MELFORT — Conexus Credit Union is giving $5,000 from its Kindness Capital Fund to a Melfort individual who has been printing mask straps for healthcare workers.
Brett Farley has printed over 1,200 mask straps, including approximately 100 going to Wakaw, about 100 to a Kinistino nursing home, and about 500-600 to the Melfort Hospital.
“I was honestly pretty shocked,” Farley said, recounting receiving the grant. “I didn’t even know what to say, I even asked if it was a prank call. She said, ‘No, this is real, you can go look at our website.”
Farley said it all started when his brother and sister-in-law were visiting, about a month-and-a-half into the pandemic.
“My brother’s wife is a doctor here in town. They were out visiting, and she was complaining that her ears hurt,” he said. “So she asked if I could do it, since I’ve had a 3-D printer for two or three years now.”
After finding the printer design online, he decided not just to make a set for his sister-in-law, but to make them for other local healthcare workers as well.
“My dad knows people all around who are in healthcare, my relatives are in healthcare and we basically asked them if they needed any, and I just started sending them out,” he said.
Word spread, and soon healthcare workers from not just across the prairies began contacting him.
The print takes about an hour-and-a-half for it to create five straps, but only about five minutes of that needs to be monitored – the rest can be left up to the machine.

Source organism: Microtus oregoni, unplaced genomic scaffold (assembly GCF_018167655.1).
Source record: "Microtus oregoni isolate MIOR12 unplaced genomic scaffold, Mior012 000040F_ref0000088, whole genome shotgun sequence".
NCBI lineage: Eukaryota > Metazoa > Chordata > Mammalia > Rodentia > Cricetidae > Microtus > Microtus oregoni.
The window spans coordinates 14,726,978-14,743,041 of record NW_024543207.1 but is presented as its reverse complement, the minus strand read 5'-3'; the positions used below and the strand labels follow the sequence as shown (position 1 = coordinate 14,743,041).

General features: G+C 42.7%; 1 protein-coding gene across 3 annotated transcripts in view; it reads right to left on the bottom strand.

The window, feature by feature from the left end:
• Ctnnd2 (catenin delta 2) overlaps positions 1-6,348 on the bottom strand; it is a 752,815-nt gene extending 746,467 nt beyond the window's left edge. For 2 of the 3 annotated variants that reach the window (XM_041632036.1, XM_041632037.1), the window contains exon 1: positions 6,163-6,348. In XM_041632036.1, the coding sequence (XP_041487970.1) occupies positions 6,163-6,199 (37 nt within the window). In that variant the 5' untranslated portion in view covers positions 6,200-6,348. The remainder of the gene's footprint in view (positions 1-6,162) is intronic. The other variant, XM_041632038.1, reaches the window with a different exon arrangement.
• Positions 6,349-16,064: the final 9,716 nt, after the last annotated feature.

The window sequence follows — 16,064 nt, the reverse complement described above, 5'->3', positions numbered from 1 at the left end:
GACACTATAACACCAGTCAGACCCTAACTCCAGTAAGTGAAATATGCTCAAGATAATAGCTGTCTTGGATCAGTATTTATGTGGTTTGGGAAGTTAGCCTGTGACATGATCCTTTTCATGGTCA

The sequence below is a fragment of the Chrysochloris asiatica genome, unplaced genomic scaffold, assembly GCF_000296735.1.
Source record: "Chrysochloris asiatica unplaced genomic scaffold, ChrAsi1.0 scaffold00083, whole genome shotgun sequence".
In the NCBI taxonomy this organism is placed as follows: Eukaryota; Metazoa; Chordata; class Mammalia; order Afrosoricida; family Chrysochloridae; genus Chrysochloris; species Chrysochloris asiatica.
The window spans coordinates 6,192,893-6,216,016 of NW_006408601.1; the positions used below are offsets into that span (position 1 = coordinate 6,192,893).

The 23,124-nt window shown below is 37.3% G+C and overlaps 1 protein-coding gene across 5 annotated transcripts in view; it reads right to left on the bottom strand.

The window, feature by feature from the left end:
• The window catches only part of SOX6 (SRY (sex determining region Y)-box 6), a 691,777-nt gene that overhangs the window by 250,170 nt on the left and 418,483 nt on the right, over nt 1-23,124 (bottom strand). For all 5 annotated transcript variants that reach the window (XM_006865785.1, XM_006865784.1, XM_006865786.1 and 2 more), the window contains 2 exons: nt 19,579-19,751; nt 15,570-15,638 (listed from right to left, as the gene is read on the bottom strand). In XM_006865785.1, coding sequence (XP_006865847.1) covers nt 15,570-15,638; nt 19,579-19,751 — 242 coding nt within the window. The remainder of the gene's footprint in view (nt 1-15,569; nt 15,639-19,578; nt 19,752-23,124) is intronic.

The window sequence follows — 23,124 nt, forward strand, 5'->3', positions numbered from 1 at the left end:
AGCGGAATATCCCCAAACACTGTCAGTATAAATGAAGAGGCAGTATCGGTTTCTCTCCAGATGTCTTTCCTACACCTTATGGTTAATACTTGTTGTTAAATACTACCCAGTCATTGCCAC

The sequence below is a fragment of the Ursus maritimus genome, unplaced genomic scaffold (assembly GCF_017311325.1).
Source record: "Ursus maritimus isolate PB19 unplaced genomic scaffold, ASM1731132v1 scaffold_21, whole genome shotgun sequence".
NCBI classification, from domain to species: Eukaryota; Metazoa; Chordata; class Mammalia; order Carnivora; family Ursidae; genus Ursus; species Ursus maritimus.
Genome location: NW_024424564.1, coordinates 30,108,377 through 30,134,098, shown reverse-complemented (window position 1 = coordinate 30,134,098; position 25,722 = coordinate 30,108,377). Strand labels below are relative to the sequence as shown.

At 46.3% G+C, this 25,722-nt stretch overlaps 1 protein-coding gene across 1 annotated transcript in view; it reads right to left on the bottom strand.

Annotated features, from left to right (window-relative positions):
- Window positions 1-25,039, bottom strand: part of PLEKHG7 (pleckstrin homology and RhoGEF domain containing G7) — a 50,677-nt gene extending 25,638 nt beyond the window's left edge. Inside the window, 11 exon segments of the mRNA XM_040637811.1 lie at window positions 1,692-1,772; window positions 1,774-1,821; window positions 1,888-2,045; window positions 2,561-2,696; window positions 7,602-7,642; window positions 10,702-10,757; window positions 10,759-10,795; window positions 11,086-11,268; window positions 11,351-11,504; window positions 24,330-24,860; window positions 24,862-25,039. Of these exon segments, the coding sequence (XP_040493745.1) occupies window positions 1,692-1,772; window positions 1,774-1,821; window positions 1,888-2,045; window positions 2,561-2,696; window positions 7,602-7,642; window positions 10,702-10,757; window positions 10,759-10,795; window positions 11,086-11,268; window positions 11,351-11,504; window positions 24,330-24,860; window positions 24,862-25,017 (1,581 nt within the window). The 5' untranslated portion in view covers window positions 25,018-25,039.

Farley said all $5,000 of the grant is going into filaments for the printer.
“One row of filament is $25-30 and I can make 200 or 300 with one roll,” he said. “It might be a little less than that, because not every print you do comes out perfect, some are what we call a ‘scrap print’ and we basically throw those away because something happened during the print.”
When asked why he creates these, he responded, “Why not?”
“It’s super easy for me to help, I mean, I’m not going out of my way to do anything. I can still work, I can just turn it on and walk away for an hour-and-a-half. It’s so easy for me to do, it would be crazy for me not to do it,” Farley said.
“I’ve had a couple of people who have shoved some money in my pocket, and I shoved it right back, because it’s not about the money.”
If he could get one message out to the community, Farley said it would be that if you have access to a 3-D printer, it’s a super easy, low cost and low effort thing that can help a lot of people in the community.
“The people that like them really like them,” he said. “If you’re working 12 hours a day and you have those N95 masks on, your ears get pretty sore.”